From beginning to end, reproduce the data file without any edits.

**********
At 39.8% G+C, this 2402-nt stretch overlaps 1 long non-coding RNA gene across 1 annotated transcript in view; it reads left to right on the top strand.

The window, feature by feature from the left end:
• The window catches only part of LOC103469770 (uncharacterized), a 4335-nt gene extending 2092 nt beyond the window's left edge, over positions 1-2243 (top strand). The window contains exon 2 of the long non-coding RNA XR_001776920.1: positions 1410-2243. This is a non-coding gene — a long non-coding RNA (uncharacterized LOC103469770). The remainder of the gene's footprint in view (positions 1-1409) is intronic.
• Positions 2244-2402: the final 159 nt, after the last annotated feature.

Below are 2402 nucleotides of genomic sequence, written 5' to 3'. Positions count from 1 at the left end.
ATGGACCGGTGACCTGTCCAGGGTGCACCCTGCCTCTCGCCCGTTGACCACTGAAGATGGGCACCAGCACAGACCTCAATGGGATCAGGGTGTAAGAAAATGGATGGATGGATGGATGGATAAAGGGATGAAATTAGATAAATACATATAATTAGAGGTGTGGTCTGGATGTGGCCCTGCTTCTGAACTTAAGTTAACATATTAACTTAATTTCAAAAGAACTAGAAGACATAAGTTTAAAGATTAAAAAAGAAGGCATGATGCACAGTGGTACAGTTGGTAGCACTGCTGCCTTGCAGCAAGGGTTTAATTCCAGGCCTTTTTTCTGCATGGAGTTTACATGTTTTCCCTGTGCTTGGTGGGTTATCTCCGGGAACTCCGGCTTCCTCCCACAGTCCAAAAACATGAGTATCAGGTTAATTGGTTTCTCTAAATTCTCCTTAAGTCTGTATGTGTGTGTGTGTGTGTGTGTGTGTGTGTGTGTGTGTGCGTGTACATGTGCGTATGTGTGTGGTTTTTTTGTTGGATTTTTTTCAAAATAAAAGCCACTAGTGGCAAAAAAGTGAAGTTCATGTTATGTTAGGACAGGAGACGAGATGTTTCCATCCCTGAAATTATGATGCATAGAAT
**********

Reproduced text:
At 39.8% G+C, this 2402-nt stretch overlaps 1 long non-coding RNA gene across 1 annotated transcript in view; it reads left to right on the top strand.

The window, feature by feature from the left end:
• The window catches only part of LOC103469770 (uncharacterized), a 4335-nt gene extending 2092 nt beyond the window's left edge, over positions 1-2243 (top strand). The window contains exon 2 of the long non-coding RNA XR_001776920.1: positions 1410-2243. This is a non-coding gene — a long non-coding RNA (uncharacterized LOC103469770). The remainder of the gene's footprint in view (positions 1-1409) is intronic.
• Positions 2244-2402: the final 159 nt, after the last annotated feature.

Below are 2402 nucleotides of genomic sequence, written 5' to 3'. Positions count from 1 at the left end.
ATGGACCGGTGACCTGTCCAGGGTGCACCCTGCCTCTCGCCCGTTGACCACTGAAGATGGGCACCAGCACAGACCTCAATGGGATCAGGGTGTAAGAAAATGGATGGATGGATGGATGGATAAAGGGATGAAATTAGATAAATACATATAATTAGAGGTGTGGTCTGGATGTGGCCCTGCTTCTGAACTTAAGTTAACATATTAACTTAATTTCAAAAGAACTAGAAGACATAAGTTTAAAGATTAAAAAAGAAGGCATGATGCACAGTGGTACAGTTGGTAGCACTGCTGCCTTGCAGCAAGGGTTTAATTCCAGGCCTTTTTTCTGCATGGAGTTTACATGTTTTCCCTGTGCTTGGTGGGTTATCTCCGGGAACTCCGGCTTCCTCCCACAGTCCAAAAACATGAGTATCAGGTTAATTGGTTTCTCTAAATTCTCCTTAAGTCTGTATGTGTGTGTGTGTGTGTGTGTGTGTGTGTGTGTGTGTGCGTGTACATGTGCGTATGTGTGTGGTTTTTTTGTTGGATTTTTTTCAAAATAAAAGCCACTAGTGGCAAAAAAGTGAAGTTCATGTTATGTTAGGACAGGAGACGAGATGTTTCCATCCCTGAAATTATGATGCATAGAAT